Good Will Musing

By , Staff writer of The Christian Science Monitor

Some of us were a bit sleepier than usual Tuesday morning, especially here in the land of Matt and Ben. "Did you stay up for the whole show?" was the question du jour, which was usually followed by grumblings about the late night.

But despite the show's Titanic-like length, many viewers stuck it out to the predictable end. They didn't even call it quits when, after midnight, the lovely Susan Sarandon announced it was time to single out all actors honored by Oscar since 1928.

Many Bostonians were holding out hope that their hometown movie, "Good Will Hunting," just might sink that ship in the last act. But not even a best-picture win by "Titanic" could put a wet blanket on local celebrations, especially at the L St. Tavern in South Boston, now famous as the neighborhood haunt of Will Hunting and his gang.

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There, when the movie about a troubled math genius captured the best supporting actor (Robin Williams) and best original screen-play awards, folks from "Southie" cheered alongside Mayor Tom Menino, Acting Gov. Paul Cellucci, and a herd of reporters.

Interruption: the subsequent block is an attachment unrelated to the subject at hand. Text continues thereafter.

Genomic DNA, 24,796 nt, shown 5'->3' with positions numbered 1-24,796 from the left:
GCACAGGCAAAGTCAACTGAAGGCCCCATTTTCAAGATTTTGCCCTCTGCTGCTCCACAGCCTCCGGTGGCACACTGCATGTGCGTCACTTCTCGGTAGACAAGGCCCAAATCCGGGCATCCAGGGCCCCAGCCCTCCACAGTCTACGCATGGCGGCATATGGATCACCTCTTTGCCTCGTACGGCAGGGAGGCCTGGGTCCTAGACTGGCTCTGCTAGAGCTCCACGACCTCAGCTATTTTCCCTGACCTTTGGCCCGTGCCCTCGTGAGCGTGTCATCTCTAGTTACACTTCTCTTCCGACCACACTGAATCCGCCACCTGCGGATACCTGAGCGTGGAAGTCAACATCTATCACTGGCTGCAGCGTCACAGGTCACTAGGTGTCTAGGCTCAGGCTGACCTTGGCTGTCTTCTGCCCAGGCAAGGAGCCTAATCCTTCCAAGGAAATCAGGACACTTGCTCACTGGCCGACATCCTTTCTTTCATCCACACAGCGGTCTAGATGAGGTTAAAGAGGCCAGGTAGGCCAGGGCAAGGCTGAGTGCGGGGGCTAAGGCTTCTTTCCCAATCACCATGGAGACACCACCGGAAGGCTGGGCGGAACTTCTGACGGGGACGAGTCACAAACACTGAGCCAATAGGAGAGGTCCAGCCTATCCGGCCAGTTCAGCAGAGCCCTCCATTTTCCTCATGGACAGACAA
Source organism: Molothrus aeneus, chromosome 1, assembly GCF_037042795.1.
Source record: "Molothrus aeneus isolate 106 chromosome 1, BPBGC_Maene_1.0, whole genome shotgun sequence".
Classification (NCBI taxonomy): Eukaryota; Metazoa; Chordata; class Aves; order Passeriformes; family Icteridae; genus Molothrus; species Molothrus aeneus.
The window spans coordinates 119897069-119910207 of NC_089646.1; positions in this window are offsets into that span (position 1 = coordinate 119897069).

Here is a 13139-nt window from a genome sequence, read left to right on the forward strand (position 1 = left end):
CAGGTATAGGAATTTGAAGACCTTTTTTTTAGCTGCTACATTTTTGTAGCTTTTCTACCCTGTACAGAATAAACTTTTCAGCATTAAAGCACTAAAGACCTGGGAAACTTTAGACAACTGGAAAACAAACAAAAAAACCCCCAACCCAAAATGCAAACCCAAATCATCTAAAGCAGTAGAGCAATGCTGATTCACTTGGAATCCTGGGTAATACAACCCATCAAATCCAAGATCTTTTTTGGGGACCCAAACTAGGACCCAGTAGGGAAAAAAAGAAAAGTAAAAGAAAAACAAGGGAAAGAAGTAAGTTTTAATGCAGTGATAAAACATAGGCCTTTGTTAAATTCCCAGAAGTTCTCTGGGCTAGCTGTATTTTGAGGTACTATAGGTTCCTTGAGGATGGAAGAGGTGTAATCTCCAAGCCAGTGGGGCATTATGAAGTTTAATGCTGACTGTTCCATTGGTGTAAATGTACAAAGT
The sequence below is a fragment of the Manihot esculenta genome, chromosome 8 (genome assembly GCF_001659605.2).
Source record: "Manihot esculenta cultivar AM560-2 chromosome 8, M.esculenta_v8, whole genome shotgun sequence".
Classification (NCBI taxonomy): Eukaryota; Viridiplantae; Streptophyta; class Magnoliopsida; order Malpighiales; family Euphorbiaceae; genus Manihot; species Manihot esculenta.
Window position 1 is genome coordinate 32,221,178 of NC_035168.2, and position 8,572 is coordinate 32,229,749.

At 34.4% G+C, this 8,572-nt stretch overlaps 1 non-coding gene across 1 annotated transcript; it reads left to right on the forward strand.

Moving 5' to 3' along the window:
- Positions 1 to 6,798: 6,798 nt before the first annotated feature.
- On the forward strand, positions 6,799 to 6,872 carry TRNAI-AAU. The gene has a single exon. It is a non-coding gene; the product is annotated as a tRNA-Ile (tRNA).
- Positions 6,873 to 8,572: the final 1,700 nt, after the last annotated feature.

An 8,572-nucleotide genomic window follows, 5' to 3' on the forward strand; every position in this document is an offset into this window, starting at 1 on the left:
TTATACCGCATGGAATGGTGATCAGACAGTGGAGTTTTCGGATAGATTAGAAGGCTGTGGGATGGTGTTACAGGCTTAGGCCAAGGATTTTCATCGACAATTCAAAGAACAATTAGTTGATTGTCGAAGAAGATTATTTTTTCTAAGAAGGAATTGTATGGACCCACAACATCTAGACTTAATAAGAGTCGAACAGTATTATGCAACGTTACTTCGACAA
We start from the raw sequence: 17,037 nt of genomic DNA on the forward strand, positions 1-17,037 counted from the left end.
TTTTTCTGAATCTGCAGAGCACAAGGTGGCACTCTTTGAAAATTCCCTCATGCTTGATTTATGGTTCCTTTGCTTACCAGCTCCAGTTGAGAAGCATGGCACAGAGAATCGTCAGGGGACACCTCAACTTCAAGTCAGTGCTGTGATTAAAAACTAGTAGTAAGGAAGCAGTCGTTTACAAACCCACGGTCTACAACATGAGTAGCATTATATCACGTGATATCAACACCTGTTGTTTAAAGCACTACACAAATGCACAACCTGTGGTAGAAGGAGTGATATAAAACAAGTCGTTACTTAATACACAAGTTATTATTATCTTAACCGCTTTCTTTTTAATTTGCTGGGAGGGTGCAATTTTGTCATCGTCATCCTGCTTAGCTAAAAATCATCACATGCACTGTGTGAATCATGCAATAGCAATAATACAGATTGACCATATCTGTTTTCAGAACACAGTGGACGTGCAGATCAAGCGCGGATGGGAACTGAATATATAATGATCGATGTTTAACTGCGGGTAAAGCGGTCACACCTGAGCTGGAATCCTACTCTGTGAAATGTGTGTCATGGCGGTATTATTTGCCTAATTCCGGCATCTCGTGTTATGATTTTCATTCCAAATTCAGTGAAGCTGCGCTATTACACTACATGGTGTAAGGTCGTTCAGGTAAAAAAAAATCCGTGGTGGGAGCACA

Those awards were two of the evening's most memorable. Not just for Matt Damon and Ben Affleck's energetic acceptance speech and endearing nod toward their moms, but also because "Good Will Hunting" is a gem.

The story is both profound and poignant. And its underlying moral: to let down your defenses, engage in life, and follow your heart, is one we can all get behind.

So it was a joy to see this humble film honored and an added bonus to witness the excitement on the faces of those longtime buddies from Cambridge, Mass.

Another one of the evening's highlights was seeing the enormously talented Robin Williams finally collect a "golden dude," as he called it.

I've enjoyed his quirky brand of humor since the days of Mork & Mindy, when he played a gentle alien in the popular TV series (1978 to 1982).

Since then he has made some disappointing films, but also audience pleasers including "Good Morning, Vietnam" (1987) and "Dead Poets Society" (1989), both of which, along with 1991's "The Fisher King," earned him Oscar nominations. But until Monday night he'd never bagged the top honor.

Williams is considered one of a handful of actors who can "open" a film, the industry term for the ability to snare an audience simply by showing up.

What's the attraction? Perhaps it can be summed up in a comment Steven Spielberg once made about the actor: "He embodies everything about the child within us."

Williams is open about his childlike ways. He recently told USA Today: "I'm probably addicted to laughter. I should be going to Joke Enders or something. It's so much fun ... I'm literally like a kid having a great time."

Robin Williams: Just a 'Kid Having a Great Time'

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